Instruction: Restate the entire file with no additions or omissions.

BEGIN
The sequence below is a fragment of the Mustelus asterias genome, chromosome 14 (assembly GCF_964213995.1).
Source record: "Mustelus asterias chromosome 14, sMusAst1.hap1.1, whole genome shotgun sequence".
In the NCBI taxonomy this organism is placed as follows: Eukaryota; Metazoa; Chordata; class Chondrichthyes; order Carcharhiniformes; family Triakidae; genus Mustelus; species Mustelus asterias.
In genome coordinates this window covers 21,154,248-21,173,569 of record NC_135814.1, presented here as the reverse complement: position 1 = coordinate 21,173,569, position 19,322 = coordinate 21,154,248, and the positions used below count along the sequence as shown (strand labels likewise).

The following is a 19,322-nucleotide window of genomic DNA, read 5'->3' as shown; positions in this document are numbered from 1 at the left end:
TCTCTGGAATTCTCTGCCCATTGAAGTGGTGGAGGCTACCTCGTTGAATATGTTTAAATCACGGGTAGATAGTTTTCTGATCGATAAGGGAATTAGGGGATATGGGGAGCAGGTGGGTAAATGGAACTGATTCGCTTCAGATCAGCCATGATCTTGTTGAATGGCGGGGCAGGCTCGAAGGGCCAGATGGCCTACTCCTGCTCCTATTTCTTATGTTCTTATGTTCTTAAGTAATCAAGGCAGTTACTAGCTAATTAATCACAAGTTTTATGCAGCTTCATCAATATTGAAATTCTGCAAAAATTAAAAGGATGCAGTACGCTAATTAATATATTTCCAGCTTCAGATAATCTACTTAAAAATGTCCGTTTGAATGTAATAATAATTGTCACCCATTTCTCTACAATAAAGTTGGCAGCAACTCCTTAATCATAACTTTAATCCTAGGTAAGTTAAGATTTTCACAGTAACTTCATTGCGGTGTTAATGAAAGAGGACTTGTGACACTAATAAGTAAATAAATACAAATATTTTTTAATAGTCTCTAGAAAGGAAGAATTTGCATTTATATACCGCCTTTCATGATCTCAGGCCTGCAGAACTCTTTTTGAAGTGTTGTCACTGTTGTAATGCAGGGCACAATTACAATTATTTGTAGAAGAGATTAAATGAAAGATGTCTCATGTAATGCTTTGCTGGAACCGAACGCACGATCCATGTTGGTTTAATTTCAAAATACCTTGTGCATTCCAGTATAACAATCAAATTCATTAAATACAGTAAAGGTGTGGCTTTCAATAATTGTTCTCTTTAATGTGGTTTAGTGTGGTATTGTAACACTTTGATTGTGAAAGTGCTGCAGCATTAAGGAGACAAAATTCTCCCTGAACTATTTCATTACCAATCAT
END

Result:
The sequence below is a fragment of the Mustelus asterias genome, chromosome 14 (assembly GCF_964213995.1).
Source record: "Mustelus asterias chromosome 14, sMusAst1.hap1.1, whole genome shotgun sequence".
In the NCBI taxonomy this organism is placed as follows: Eukaryota; Metazoa; Chordata; class Chondrichthyes; order Carcharhiniformes; family Triakidae; genus Mustelus; species Mustelus asterias.
In genome coordinates this window covers 21,154,248-21,173,569 of record NC_135814.1, presented here as the reverse complement: position 1 = coordinate 21,173,569, position 19,322 = coordinate 21,154,248, and the positions used below count along the sequence as shown (strand labels likewise).

The following is a 19,322-nucleotide window of genomic DNA, read 5'->3' as shown; positions in this document are numbered from 1 at the left end:
TCTCTGGAATTCTCTGCCCATTGAAGTGGTGGAGGCTACCTCGTTGAATATGTTTAAATCACGGGTAGATAGTTTTCTGATCGATAAGGGAATTAGGGGATATGGGGAGCAGGTGGGTAAATGGAACTGATTCGCTTCAGATCAGCCATGATCTTGTTGAATGGCGGGGCAGGCTCGAAGGGCCAGATGGCCTACTCCTGCTCCTATTTCTTATGTTCTTATGTTCTTAAGTAATCAAGGCAGTTACTAGCTAATTAATCACAAGTTTTATGCAGCTTCATCAATATTGAAATTCTGCAAAAATTAAAAGGATGCAGTACGCTAATTAATATATTTCCAGCTTCAGATAATCTACTTAAAAATGTCCGTTTGAATGTAATAATAATTGTCACCCATTTCTCTACAATAAAGTTGGCAGCAACTCCTTAATCATAACTTTAATCCTAGGTAAGTTAAGATTTTCACAGTAACTTCATTGCGGTGTTAATGAAAGAGGACTTGTGACACTAATAAGTAAATAAATACAAATATTTTTTAATAGTCTCTAGAAAGGAAGAATTTGCATTTATATACCGCCTTTCATGATCTCAGGCCTGCAGAACTCTTTTTGAAGTGTTGTCACTGTTGTAATGCAGGGCACAATTACAATTATTTGTAGAAGAGATTAAATGAAAGATGTCTCATGTAATGCTTTGCTGGAACCGAACGCACGATCCATGTTGGTTTAATTTCAAAATACCTTGTGCATTCCAGTATAACAATCAAATTCATTAAATACAGTAAAGGTGTGGCTTTCAATAATTGTTCTCTTTAATGTGGTTTAGTGTGGTATTGTAACACTTTGATTGTGAAAGTGCTGCAGCATTAAGGAGACAAAATTCTCCCTGAACTATTTCATTACCAATCAT